Chronic pain in the vagina, vulvar, and abdomen is agonizing and emotionally stressful. It can cause enormous pressure on relationships, mental health, and living a full life. Men, women, and children can all have pelvic pain, but it's more common in women. For those suffering from irritable bowel syndrome (IBS), endometriosis, prostatitis incontinence, painful sex, and urination, you may have intense pelvic floor pain that needs treatment. In this article, we'll show you how to heal pelvic pain with proven holistic therapy.
What are the causes and symptoms of pelvic pain?
The International Pelvic Pain Society and the Chronic Pain Research Alliance (CPRA) state that pelvic pain can come from different sources and can cause Chronic Overlapping Pain Conditions (COPC). (1) You may develop symptoms connected to a urinary problem, for example, but then develop burning pain during sexual intercourse. Below we’ve divided chronic pain into different categories to help you narrow down the cause and symptoms of chronic pelvic pain.
Urinary incontinence and interstitial cystitis may cause chronic pelvic pain. It may feel like a headache in the pelvis that won't go away. Both create an extreme weakening of the pelvic floor muscles, leading to one or more of the following symptoms: (2)
- Desire to urinate all the time
- Urgency to pee when you don't need to
- Experience painful urination
- Difficulty in starting to stopping urinating
- Trouble fully emptying your bladder
Bowel problems can come from a myriad of different reasons that affect the gastrointestinal tract. Some diseases and issues include IBS, intestinal obstruction, and structural abnormalities. According to Health Grades, all of which can cause painful symptoms, including: (3)
- Uncontrollable abdominal spasms and pain
- Chronic gas and bloating issues
- Trouble passing gas or defecating
- Rectal pain and bleeding
- Loose and water stools
- Weight loss
If the pelvic pain doesn’t have a connection with urination or bowel movements, you may have unexplained pain. The symptoms of unexplained pain are pelvic pain that’s ongoing or triggered by touch or pressure. You may also have rectal pain or pain in the genital area.
Pain during intercourse
Dyspareunia is pain during intercourse. The cause may be linked to other pelvic floor disorders or have no known reason. Other pelvic floor dysfunction includes vulvodynia and vaginismus. (4)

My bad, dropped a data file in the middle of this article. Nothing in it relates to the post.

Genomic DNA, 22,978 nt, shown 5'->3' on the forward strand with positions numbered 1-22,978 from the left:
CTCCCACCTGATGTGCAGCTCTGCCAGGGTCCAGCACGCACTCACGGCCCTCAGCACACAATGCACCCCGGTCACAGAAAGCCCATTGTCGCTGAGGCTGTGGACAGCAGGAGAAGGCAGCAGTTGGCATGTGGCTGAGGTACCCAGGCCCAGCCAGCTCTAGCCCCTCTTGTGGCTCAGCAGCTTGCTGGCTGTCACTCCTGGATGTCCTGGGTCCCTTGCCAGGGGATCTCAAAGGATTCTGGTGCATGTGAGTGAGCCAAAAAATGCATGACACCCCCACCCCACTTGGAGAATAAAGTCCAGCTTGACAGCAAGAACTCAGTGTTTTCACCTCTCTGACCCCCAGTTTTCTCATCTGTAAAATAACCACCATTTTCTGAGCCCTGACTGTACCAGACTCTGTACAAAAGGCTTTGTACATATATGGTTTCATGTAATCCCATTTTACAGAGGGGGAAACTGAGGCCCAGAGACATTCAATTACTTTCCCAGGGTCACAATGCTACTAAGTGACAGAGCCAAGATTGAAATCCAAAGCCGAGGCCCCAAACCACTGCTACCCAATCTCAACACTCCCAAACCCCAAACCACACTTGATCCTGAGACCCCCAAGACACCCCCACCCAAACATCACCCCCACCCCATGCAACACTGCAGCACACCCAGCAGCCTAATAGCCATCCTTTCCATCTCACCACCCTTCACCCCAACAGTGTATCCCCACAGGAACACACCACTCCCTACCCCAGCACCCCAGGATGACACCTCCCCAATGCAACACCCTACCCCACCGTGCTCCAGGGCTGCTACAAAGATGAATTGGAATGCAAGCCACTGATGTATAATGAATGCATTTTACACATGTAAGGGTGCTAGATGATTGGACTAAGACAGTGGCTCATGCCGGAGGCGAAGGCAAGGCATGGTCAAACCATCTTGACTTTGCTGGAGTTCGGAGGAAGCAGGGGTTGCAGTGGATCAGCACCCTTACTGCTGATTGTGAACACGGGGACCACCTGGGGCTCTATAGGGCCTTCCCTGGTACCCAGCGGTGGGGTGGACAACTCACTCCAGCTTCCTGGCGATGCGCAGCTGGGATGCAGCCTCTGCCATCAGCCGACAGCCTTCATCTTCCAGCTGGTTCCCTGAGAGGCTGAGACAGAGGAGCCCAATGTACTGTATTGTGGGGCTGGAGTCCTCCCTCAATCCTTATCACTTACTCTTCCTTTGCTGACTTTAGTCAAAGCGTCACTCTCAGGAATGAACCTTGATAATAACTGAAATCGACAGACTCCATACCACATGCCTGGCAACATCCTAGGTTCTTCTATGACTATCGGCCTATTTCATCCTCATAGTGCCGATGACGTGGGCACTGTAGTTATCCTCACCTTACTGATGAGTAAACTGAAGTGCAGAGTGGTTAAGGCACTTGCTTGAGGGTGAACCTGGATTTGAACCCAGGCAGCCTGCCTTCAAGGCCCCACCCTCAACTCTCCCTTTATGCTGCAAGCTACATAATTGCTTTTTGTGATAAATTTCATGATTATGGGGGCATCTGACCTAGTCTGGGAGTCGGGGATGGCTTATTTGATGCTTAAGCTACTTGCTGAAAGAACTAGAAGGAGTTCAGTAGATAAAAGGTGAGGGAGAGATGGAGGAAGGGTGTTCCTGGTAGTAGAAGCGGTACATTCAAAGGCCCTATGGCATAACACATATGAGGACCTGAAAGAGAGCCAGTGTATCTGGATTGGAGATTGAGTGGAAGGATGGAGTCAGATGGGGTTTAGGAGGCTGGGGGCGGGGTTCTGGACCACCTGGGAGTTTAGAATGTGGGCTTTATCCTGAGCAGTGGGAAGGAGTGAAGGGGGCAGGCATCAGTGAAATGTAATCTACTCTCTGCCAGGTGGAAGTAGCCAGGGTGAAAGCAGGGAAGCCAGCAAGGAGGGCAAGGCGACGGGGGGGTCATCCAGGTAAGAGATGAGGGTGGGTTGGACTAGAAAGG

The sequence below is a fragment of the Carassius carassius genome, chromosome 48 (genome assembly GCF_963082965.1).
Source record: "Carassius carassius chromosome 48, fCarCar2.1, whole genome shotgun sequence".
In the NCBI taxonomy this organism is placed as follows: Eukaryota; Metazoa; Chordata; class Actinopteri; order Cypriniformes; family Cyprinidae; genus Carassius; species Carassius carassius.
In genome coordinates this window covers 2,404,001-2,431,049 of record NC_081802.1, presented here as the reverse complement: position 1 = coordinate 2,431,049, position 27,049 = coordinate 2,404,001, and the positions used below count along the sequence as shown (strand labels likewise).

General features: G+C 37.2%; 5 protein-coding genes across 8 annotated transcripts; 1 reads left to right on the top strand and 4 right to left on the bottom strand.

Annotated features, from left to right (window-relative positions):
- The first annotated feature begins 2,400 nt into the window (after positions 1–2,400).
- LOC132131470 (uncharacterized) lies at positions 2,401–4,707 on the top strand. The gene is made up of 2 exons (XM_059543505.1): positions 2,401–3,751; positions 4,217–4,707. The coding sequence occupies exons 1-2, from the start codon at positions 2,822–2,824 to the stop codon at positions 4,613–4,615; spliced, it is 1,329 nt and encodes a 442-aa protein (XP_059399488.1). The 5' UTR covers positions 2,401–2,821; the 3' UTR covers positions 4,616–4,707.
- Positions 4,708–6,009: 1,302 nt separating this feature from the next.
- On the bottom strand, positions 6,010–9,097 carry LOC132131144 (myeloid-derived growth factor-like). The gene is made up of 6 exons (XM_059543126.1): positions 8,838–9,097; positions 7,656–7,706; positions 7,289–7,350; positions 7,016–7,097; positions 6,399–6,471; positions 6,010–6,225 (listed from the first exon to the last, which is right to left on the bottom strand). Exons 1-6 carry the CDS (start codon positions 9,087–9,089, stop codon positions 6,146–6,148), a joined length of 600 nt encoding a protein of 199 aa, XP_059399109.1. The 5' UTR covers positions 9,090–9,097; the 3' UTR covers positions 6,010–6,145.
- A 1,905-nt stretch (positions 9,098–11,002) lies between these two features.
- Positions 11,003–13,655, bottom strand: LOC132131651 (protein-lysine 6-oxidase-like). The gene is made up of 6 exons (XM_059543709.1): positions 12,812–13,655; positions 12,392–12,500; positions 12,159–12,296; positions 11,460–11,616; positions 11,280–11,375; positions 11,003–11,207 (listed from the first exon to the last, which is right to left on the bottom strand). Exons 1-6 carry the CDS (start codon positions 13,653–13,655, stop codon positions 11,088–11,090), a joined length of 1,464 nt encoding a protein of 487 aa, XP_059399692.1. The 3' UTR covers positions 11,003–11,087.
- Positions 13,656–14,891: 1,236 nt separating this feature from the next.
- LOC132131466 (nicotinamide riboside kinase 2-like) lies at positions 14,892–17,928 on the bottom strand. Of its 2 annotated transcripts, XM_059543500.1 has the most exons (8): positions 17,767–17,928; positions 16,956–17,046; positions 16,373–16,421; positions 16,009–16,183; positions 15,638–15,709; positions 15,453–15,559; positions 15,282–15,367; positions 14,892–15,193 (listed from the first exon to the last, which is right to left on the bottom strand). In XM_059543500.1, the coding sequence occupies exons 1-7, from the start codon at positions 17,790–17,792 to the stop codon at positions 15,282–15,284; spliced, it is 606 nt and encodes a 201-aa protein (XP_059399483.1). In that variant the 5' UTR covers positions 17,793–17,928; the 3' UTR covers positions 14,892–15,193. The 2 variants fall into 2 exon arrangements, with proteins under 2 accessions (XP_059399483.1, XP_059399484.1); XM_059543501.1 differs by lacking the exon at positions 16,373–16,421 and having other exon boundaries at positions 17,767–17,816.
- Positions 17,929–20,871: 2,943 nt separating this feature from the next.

- Vulvodynia is burning or stinging pain at the vaginal entrance in an area called the vulvar. (5) For some women, the pain is throbbing and constant and for others triggered by pressure from penetration, inserting a tampon, or even wearing tight clothing. Women who suffer from vulvodynia may have localized pain in one spot or generalized pain that covers the entire vulvar.
- Vaginismus is uncontrollable spasms in the vaginal pelvic muscles. The contractions may have a trigger or become chronic, causing sexual intercourse to be painful. Many women start to avoid sexual intimacy altogether.
- Vaginal stenosis is the narrowing or shortening of your vaginal canal. The reasons for this painful condition can be from having pelvic radiation therapy, going through menopause, or an unknown reason.
Endometriosis is when tissue similar to the uterus begins to grow outside of the uterus. The pelvic pain condition is most common for women in their 30s and 40s. It can make becoming pregnant difficult and cause severe pain during and after intercourse. (6)
Medical textbooks define prostatitis as the swelling and inflammation of the prostate gland. The walnut-shaped gland may become infected or have no known cause. The risks for prostatitis include bladder infection, prostate cancer, and pelvic floor muscle tension. When you have prostatitis, one of the main signs in chronic pelvic pain. (7)
What are the treatments for pelvic pain?
While the exact cause of pelvic and abdominal pain may be elusive for many men and women, one proven holistic therapy is pelvic physical therapy. It’s a specialized form of physical therapy that alleviates your symptoms naturally. (8)
The holistic medical treatment is a manual massage that targets critical trigger points while stretching and strengthening the pelvic floor muscles. You can work with a trained pelvic floor therapist to relieve pain or treat sexual dysfunction in the privacy of your home.
Diagnosis and treatment plan
Before beginning pelvic therapy, speak with your healthcare provider. During your consultation, you can go in-depth about your medical and sexual history to find the right treatment plan for you. It may also be useful to have pelvic pain therapy in conjunction with other self-care therapies, such as sex counseling or cognitive-behavioral therapy (CBT). A combination of CBT and pelvic physical therapy may increase your pelvic health and improve your life forever.